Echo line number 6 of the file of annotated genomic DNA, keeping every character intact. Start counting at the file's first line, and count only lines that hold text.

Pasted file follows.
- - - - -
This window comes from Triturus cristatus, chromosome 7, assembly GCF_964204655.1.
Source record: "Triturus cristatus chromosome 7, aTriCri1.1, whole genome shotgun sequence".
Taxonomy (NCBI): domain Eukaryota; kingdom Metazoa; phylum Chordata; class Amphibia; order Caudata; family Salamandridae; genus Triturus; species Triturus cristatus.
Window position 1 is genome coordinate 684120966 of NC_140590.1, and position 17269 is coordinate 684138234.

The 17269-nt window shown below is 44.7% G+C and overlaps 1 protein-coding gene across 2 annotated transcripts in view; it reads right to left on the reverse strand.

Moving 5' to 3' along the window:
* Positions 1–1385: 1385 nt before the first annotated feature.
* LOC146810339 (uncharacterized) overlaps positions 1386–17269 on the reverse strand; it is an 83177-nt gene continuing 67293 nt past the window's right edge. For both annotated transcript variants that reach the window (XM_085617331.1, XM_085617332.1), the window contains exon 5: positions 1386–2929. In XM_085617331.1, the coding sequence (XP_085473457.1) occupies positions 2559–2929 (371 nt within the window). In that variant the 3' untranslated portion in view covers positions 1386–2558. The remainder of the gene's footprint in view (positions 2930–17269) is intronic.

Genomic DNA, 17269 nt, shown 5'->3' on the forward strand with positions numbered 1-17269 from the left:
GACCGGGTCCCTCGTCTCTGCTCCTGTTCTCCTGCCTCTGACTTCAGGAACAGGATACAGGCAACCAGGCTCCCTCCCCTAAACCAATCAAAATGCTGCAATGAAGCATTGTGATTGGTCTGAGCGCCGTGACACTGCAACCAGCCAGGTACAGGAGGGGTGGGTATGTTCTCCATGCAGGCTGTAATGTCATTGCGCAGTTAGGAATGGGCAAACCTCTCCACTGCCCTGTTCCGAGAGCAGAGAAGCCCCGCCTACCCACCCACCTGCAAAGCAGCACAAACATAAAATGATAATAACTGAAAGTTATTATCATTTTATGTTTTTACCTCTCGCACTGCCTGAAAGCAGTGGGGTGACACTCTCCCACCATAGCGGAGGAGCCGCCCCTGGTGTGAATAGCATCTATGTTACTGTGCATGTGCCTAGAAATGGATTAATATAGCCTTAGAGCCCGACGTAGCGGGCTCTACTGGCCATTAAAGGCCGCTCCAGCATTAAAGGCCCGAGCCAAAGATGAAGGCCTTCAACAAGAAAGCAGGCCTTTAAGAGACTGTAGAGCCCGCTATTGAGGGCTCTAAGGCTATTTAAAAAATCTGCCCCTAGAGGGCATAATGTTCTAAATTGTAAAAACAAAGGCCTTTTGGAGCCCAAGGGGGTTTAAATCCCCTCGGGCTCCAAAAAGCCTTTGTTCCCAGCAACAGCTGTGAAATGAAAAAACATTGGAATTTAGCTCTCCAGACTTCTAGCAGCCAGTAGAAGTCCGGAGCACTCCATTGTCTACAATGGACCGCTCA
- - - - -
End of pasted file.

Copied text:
Moving 5' to 3' along the window: